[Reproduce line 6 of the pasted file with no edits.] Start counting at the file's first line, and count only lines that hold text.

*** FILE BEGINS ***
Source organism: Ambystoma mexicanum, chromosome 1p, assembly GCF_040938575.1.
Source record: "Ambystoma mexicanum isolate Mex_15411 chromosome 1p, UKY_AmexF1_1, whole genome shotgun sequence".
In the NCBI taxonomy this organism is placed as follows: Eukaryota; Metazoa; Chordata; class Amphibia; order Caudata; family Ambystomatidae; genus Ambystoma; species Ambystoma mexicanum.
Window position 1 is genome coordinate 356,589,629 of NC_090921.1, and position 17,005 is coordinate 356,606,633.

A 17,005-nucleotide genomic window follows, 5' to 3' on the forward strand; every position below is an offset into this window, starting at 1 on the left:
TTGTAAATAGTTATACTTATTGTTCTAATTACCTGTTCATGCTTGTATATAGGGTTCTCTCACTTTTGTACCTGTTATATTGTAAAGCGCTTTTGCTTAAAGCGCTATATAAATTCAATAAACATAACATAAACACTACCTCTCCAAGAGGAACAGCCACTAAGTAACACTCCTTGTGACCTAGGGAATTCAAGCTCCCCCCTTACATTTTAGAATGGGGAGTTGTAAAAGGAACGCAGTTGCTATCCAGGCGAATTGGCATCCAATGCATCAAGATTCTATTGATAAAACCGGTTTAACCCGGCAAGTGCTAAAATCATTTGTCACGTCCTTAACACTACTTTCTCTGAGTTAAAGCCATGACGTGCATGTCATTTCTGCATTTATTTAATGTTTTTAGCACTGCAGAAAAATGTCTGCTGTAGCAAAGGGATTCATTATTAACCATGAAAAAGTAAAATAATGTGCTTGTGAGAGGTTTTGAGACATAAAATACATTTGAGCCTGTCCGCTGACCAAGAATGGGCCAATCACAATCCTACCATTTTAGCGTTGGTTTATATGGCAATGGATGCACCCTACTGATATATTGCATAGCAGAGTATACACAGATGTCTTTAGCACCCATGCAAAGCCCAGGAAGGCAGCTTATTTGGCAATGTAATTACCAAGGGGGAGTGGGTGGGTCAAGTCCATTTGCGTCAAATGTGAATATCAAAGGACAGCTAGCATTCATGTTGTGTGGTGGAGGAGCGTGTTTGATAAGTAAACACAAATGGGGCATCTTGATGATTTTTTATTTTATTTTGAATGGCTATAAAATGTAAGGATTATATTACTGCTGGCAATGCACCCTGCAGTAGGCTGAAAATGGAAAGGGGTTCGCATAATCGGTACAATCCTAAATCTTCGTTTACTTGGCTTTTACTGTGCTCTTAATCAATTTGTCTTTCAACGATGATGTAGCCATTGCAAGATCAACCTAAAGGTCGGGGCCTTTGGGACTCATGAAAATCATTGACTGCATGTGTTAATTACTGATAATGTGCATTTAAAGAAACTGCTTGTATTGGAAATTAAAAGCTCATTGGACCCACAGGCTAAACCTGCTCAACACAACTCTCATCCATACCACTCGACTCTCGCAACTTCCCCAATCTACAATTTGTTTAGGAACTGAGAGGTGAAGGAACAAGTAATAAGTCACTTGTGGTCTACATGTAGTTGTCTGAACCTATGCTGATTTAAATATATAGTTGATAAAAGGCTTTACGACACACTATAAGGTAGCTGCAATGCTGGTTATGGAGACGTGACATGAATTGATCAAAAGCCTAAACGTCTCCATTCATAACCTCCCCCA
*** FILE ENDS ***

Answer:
TTGTAAATAGTTATACTTATTGTTCTAATTACCTGTTCATGCTTGTATATAGGGTTCTCTCACTTTTGTACCTGTTATATTGTAAAGCGCTTTTGCTTAAAGCGCTATATAAATTCAATAAACATAACATAAACACTACCTCTCCAAGAGGAACAGCCACTAAGTAACACTCCTTGTGACCTAGGGAATTCAAGCTCCCCCCTTACATTTTAGAATGGGGAGTTGTAAAAGGAACGCAGTTGCTATCCAGGCGAATTGGCATCCAATGCATCAAGATTCTATTGATAAAACCGGTTTAACCCGGCAAGTGCTAAAATCATTTGTCACGTCCTTAACACTACTTTCTCTGAGTTAAAGCCATGACGTGCATGTCATTTCTGCATTTATTTAATGTTTTTAGCACTGCAGAAAAATGTCTGCTGTAGCAAAGGGATTCATTATTAACCATGAAAAAGTAAAATAATGTGCTTGTGAGAGGTTTTGAGACATAAAATACATTTGAGCCTGTCCGCTGACCAAGAATGGGCCAATCACAATCCTACCATTTTAGCGTTGGTTTATATGGCAATGGATGCACCCTACTGATATATTGCATAGCAGAGTATACACAGATGTCTTTAGCACCCATGCAAAGCCCAGGAAGGCAGCTTATTTGGCAATGTAATTACCAAGGGGGAGTGGGTGGGTCAAGTCCATTTGCGTCAAATGTGAATATCAAAGGACAGCTAGCATTCATGTTGTGTGGTGGAGGAGCGTGTTTGATAAGTAAACACAAATGGGGCATCTTGATGATTTTTTATTTTATTTTGAATGGCTATAAAATGTAAGGATTATATTACTGCTGGCAATGCACCCTGCAGTAGGCTGAAAATGGAAAGGGGTTCGCATAATCGGTACAATCCTAAATCTTCGTTTACTTGGCTTTTACTGTGCTCTTAATCAATTTGTCTTTCAACGATGATGTAGCCATTGCAAGATCAACCTAAAGGTCGGGGCCTTTGGGACTCATGAAAATCATTGACTGCATGTGTTAATTACTGATAATGTGCATTTAAAGAAACTGCTTGTATTGGAAATTAAAAGCTCATTGGACCCACAGGCTAAACCTGCTCAACACAACTCTCATCCATACCACTCGACTCTCGCAACTTCCCCAATCTACAATTTGTTTAGGAACTGAGAGGTGAAGGAACAAGTAATAAGTCACTTGTGGTCTACATGTAGTTGTCTGAACCTATGCTGATTTAAATATATAGTTGATAAAAGGCTTTACGACACACTATAAGGTAGCTGCAATGCTGGTTATGGAGACGTGACATGAATTGATCAAAAGCCTAAACGTCTCCATTCATAACCTCCCCCA